Professor Anderson

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>> Hello class, Dr. Anderson, here. Let's talk about the leaning ladder problem. So in this problem we have the following setup. We have a floor and a wall and we have a ladder that's leaning against the wall. Now there is friction on the floor with coefficient of friction mu sub s. The wall is frictionless. Now, let's say we do the following. Let's say we ask the question how far up can a person climb on the ladder before the ladder slips and falls? And you're all sort of familiar with this idea. You know, when you lean a ladder up against the wall, if you're down at the bottom it's stable, but as you go further and further up it can get unstable and eventually fall. So how would we model this problem? Well, let's draw the ladder again, and the ladder has length L. Let's say that the person is a distance x up the ladder, and the angle between the ladder and the floor is theta. All right. So now with all this stuff, let's see if we can think about the forces and the torques that are acting on the ladder. So down at the bottom we of course have the normal force, n. There is a static frictional force, which is trying to keep the bottom of that ladder in place, so that's f sub s. There is the weight of the ladder m sub L times g. There is the weight of the person m sub p times g and there's one more thing, which is the push of the wall on the top of the ladder. All right. So that's our force diagram and now let's think about the forces that are acting on the ladder and also the torques that are acting on the ladder, and let's make a little room. Let's make some room over here. Okay. So we have sum of the forces in the x direction. What are the forces in the x direction? Well f sub s is going to the right. P is going to the left. That's it. Those have to add up to zero. What about forces in the y direction? In the y direction we have normal force n going up, we have the weight of the ladder mLg going down, we have the weight of the person going down, and that is it. All of that has to add up to zero. All right. So that's the easy part of the problem. The hard part of the problem is identifying all the torques. Now when you write down some of the torques you have to immediately pick an axis of rotation. So let's pick this point right here at the ground as our axis of rotation. By doing that we immediately eliminate n and f sub s from our torque equation, because they don't have any lever arm. They go right through the axis of rotation. But what about all these other forces? All right. We have the weight of the ladder. So it is trying to rotate this way clockwise. Clockwise is negative by our convention, so we put a minus sign, the weight is mLg, so that's the force. What is the lever arm? Well, the lever arm is this. Okay. Here's our ladder. There is our force. This is a lever arm for that guy right there. And this side of the triangle is in fact, L over 2, because it's a uniform ladder. So the mass is acting about the center of mass, okay. So this becomes L over 2 times cosine theta, that's what this lever arm is equal to. Good. What about the person? The person is also trying to rotate this thing in the clockwise direction. What is the lever arm for the person? Well, it's the same idea as we just talked about right here except the distance is no longer L over 2, it is x. And so this becomes x cosine of theta. And now there is one more force, which is giving a torque and that is the push p from the wall. And the push p from the wall is up at the top of the ladder. So if we extend that force line that is push p. What is the lever arm in that case, it's that right there. This was Theta. What is that side? Well if that's theta then this is theta. The length here is L and so the lever arm becomes L sine theta. So this last term is positive p times L sine theta. All that has to add up to zero, because it's not rotating. Okay. And now look you have three equations and you have a number of unknowns. There is, in fact, fs, which is unknown, P which is unknown, n is unknown, and x which is unknown. And so we need, in fact, one more equation to make this work. And it is of course the static friction equation. What's the biggest that static friction can be? It's f sub s equals mu s times n, and now with those four equations you can, in fact, solve for x how far up the ladder can you go. All right. Good luck with that one. If you're having a lot of trouble, come see me in my office. Cheers.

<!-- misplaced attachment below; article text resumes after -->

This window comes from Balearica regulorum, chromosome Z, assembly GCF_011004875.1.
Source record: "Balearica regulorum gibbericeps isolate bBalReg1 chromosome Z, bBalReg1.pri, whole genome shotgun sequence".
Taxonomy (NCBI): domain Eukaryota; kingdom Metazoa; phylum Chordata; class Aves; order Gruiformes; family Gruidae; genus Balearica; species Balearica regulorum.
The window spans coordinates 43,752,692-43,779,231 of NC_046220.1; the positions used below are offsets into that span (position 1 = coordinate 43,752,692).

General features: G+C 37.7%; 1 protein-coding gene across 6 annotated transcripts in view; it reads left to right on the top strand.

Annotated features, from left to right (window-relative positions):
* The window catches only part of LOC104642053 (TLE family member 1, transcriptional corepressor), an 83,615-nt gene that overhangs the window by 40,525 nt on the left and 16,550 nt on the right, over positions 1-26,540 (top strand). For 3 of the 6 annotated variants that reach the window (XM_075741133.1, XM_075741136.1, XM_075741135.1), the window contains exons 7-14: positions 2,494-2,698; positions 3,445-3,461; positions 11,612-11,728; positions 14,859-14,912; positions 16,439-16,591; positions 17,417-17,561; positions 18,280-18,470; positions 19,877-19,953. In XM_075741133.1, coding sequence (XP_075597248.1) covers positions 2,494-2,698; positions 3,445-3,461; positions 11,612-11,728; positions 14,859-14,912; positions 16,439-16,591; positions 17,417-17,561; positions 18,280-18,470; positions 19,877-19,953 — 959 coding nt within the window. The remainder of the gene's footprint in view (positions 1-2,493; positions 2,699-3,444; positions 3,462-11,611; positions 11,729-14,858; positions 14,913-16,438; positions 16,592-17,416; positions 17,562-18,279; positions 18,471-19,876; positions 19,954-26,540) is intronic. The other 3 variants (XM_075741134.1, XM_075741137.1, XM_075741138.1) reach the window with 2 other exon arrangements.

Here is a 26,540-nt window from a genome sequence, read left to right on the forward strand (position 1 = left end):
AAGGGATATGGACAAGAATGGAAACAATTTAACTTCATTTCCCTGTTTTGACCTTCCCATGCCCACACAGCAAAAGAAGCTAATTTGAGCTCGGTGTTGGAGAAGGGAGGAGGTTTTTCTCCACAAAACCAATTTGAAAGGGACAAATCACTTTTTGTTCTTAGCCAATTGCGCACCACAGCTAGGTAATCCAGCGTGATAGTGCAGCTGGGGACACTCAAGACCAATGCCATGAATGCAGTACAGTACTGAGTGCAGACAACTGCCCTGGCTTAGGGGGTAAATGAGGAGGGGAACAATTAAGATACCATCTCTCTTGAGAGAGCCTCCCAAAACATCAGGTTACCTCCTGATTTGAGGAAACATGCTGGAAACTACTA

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>> Hello class, Dr. Anderson, here. Let's talk about the leaning ladder problem. So in this problem we have the following setup. We have a floor and a wall and we have a ladder that's leaning against the wall. Now there is friction on the floor with coefficient of friction mu sub s. The wall is frictionless. Now, let's say we do the following. Let's say we ask the question how far up can a person climb on the ladder before the ladder slips and falls? And you're all sort of familiar with this idea. You know, when you lean a ladder up against the wall, if you're down at the bottom it's stable, but as you go further and further up it can get unstable and eventually fall. So how would we model this problem? Well, let's draw the ladder again, and the ladder has length L. Let's say that the person is a distance x up the ladder, and the angle between the ladder and the floor is theta. All right. So now with all this stuff, let's see if we can think about the forces and the torques that are acting on the ladder. So down at the bottom we of course have the normal force, n. There is a static frictional force, which is trying to keep the bottom of that ladder in place, so that's f sub s. There is the weight of the ladder m sub L times g. There is the weight of the person m sub p times g and there's one more thing, which is the push of the wall on the top of the ladder. All right. So that's our force diagram and now let's think about the forces that are acting on the ladder and also the torques that are acting on the ladder, and let's make a little room. Let's make some room over here. Okay. So we have sum of the forces in the x direction. What are the forces in the x direction? Well f sub s is going to the right. P is going to the left. That's it. Those have to add up to zero. What about forces in the y direction? In the y direction we have normal force n going up, we have the weight of the ladder mLg going down, we have the weight of the person going down, and that is it. All of that has to add up to zero. All right. So that's the easy part of the problem. The hard part of the problem is identifying all the torques. Now when you write down some of the torques you have to immediately pick an axis of rotation. So let's pick this point right here at the ground as our axis of rotation. By doing that we immediately eliminate n and f sub s from our torque equation, because they don't have any lever arm. They go right through the axis of rotation. But what about all these other forces? All right. We have the weight of the ladder. So it is trying to rotate this way clockwise. Clockwise is negative by our convention, so we put a minus sign, the weight is mLg, so that's the force. What is the lever arm? Well, the lever arm is this. Okay. Here's our ladder. There is our force. This is a lever arm for that guy right there. And this side of the triangle is in fact, L over 2, because it's a uniform ladder. So the mass is acting about the center of mass, okay. So this becomes L over 2 times cosine theta, that's what this lever arm is equal to. Good. What about the person? The person is also trying to rotate this thing in the clockwise direction. What is the lever arm for the person? Well, it's the same idea as we just talked about right here except the distance is no longer L over 2, it is x. And so this becomes x cosine of theta. And now there is one more force, which is giving a torque and that is the push p from the wall. And the push p from the wall is up at the top of the ladder. So if we extend that force line that is push p. What is the lever arm in that case, it's that right there. This was Theta. What is that side? Well if that's theta then this is theta. The length here is L and so the lever arm becomes L sine theta. So this last term is positive p times L sine theta. All that has to add up to zero, because it's not rotating. Okay. And now look you have three equations and you have a number of unknowns. There is, in fact, fs, which is unknown, P which is unknown, n is unknown, and x which is unknown. And so we need, in fact, one more equation to make this work. And it is of course the static friction equation. What's the biggest that static friction can be? It's f sub s equals mu s times n, and now with those four equations you can, in fact, solve for x how far up the ladder can you go. All right. Good luck with that one. If you're having a lot of trouble, come see me in my office. Cheers.